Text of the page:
9. Beau Titsworth (amateur division)
  10. Charley Hull (LPGA division)

 

Hit ‘em straight, and not too often.

“And NOW, In THIS Corner . . .”

We all have our guilty pleasures. Mine used to be professional wrestling; now, it’s following a good, petty beef involving golf.

The best beefs generally involve someone with a reasonable amount of cachet stating a strong opinion (or, as the kids say these days, a “hot take”) and having an equally respected contemporary respond to the contrary. Or better yet, if said hot take was directed at an individual, having that individual respond.

To wit:

Brandel Chamblee vs Brooks Koepka

Chamblee, of course, is the Golf Channel’s designated master of the hot take, and the fact that his Take Accuracy Percentage (or TAP, as I’ll coin it) is exceedingly low has not diminished his output.

So – prior to the PGA Championship, Brandel stated that the only two golfers capable of challenging Tiger Woods for the game’s supremacy are Dustin Johnson and Rory McIlroy. When asked about Koepka (whose record in the prior 4 majors included 2 wins and a runner-up), Chamblee responded that while Koepka was a great talent, he questioned his “toughness” and stated that Koepka lost weight for “vanity reasons.” Koepka, for whom there is no piece of wood large enough not to wear as a chip on his shoulder), got wind of this and posted a photoshopped picture on Twitter of Chamblee wearing a clown’s nose.

After Koepka’s opening 63, Chamblee changed his tune; his praise of Koepka’s round was effusive while also joking that he felt like “[Koepka] was giving me the finger during the entire round.” Koepka was having none of it. In his post-victory presser, ESPN’s Ken Van Valkenburg asked Brooks if there was anything said that was particularly motivational prior to the tournament.

“Yeah,” responded Koepka. “When they said I wasn’t tough enough. That really pissed me off.”

“Who said that?”

Brooks smiled rather crookedly. “You know who said that.”

Matt Ginella vs Lisa Cornwell

Both of these folks are also Golf Channel personalities. Ginella is the congenial golf travel correspondent whose job is the envy of pretty much every golfer who has a touch of wanderlust. Ms Cornwell splits her duties between manning the Golf Central desk and doing some on-course commentary and interviews during tournaments.

Before we get too far into this, a disclosure. I met Lisa at a party held at a friend’s house in Dallas after a round of the LPGA’s North Texas Shootout and talked all things golf for a good half hour. She’s a delightful person who, among other things, was an All-American golfer at Arkansas. I feel personally affronted when Twitter trolls go after her, as she’s probably forgotten more about golf than most of them will ever know.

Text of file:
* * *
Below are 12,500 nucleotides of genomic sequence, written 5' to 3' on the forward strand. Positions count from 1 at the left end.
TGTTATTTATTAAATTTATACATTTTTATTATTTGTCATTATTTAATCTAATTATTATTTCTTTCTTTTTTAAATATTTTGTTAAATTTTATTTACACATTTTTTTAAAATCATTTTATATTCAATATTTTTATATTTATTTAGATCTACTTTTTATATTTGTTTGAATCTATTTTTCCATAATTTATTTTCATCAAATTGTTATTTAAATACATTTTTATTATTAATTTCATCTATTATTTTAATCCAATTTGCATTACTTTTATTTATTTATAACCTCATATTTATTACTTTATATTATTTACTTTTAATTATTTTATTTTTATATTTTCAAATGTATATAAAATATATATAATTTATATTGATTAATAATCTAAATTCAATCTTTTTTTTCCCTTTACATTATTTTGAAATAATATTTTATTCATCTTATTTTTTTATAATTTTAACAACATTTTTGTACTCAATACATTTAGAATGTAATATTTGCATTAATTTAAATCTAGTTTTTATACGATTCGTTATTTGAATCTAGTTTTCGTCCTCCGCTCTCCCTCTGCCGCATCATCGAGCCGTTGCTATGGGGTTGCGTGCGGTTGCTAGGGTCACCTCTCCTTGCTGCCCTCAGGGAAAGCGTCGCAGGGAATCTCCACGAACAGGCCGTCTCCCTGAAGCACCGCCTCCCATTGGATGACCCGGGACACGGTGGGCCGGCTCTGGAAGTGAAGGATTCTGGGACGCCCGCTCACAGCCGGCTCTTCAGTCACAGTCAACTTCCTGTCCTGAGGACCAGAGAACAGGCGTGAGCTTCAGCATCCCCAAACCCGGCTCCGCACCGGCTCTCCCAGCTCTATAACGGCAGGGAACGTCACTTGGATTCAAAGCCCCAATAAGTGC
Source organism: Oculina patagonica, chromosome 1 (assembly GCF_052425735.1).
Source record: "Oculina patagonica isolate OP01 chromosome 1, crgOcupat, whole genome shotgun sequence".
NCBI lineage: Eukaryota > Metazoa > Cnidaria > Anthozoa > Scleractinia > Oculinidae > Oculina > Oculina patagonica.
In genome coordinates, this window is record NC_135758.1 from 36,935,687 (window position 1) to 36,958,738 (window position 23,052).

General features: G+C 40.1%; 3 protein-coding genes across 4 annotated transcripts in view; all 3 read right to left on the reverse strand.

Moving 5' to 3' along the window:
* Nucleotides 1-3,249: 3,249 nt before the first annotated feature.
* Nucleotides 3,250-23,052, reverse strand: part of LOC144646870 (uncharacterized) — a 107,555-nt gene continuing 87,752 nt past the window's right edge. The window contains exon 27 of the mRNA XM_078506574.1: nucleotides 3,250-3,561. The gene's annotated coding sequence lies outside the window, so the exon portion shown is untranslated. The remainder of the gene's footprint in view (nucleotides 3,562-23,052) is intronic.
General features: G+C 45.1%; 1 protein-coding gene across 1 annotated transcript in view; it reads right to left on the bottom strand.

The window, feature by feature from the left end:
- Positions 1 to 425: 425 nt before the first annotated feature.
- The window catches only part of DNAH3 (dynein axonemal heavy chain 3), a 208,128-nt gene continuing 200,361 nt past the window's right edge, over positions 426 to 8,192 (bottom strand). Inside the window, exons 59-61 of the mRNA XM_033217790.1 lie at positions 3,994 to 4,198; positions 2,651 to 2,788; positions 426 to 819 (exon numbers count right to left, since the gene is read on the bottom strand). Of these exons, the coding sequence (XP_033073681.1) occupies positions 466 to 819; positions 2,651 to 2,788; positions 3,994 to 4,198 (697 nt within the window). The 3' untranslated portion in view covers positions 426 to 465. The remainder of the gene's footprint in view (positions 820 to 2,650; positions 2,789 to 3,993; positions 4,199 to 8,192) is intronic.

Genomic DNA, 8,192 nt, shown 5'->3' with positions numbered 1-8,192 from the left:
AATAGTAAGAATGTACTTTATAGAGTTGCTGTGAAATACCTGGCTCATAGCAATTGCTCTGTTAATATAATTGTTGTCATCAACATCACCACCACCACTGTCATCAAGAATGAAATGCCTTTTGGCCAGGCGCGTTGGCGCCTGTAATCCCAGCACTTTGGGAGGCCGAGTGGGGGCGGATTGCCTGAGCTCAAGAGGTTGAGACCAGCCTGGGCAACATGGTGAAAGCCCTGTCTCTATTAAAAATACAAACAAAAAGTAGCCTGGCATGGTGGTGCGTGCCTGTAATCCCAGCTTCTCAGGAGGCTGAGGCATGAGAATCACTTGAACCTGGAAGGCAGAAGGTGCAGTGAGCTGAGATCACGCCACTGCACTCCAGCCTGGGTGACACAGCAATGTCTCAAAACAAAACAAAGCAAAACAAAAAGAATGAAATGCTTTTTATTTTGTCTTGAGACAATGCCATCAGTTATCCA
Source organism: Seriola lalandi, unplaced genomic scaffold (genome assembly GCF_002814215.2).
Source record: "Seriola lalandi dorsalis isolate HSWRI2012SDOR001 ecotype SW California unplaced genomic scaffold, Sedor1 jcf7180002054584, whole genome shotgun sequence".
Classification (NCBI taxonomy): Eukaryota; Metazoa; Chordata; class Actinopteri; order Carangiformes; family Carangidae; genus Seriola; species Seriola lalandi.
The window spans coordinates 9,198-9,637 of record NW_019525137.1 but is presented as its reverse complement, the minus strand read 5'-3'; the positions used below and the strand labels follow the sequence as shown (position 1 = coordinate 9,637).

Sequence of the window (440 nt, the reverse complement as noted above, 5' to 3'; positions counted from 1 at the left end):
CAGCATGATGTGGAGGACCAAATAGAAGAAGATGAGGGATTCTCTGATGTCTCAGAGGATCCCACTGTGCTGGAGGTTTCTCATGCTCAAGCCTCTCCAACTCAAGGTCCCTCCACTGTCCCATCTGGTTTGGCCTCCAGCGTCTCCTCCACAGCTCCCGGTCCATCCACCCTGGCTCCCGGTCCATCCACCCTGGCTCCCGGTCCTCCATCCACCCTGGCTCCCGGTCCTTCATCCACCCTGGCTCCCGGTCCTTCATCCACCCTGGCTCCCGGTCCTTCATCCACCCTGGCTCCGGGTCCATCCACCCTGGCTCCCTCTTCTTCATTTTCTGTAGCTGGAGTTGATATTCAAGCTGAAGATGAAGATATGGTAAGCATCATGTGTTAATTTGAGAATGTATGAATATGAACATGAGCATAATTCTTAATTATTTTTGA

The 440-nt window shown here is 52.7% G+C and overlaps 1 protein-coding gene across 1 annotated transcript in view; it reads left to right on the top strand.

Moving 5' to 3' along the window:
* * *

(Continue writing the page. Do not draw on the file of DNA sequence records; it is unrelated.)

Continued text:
In any event, this particular beef has its roots in the PGA of America’s decision to allow John Daly to use a cart during the PGA Championship. Ginella was adamant in his disgust with this decree; beyond the philosophical argument that golf is at its heart a walking sport, Ginella also called Daly an alcoholic and a colossal waste of talent on Twitter.

No doubt that Daly is a polarizing figure who has its demons, but Ginella’s comments seemed unusually harsh for someone with his platform. Ms Cornwell, perhaps coming to the defense of a fellow Razorback, took umbrage to her co-worker’s comments and responded in kind. The next thing she knew, she was being blocked by her colleague:

I just got BLOCKED by a co-worker for having a difference of opinion on the John Daly cart issue. This thin-skinned world in which we live needs to toughen up.

https://twitter.com/LisaCornwellGC/status/1131582217145192448

It should be interesting the next time there’s an all hands meeting at the Golf Channel.

Alan Shipnuck vs The European Ryder Cup Team and All of Its Supporters

Alan Shipnuck and Michael Bamberger are my favorite living golf writers (Dan Jenkins will forever hold the all-time title), and when the two of them get together on podcasts – particularly when there is wine involved – it ranks among the funniest and most intelligent conversations about the game that one can hear.

Alan is quite active on Twitter (Bamberger is old school and stays away from most social media platforms), and is does not fear the hot take. After the US team scored a decisive victory at the 2016 Ryder Cup, Shipnuck opined that this was a portend of dominance in the coming years for the Yanks. This, of course, set off a round of howls from across the pond, led by the individual known as Tweeter Allis (a parody Twitter account based on English golf and broadcasting legend Peter Alliss), leading to a Q&A prior to the 2018 Cup in Paris. Sample question: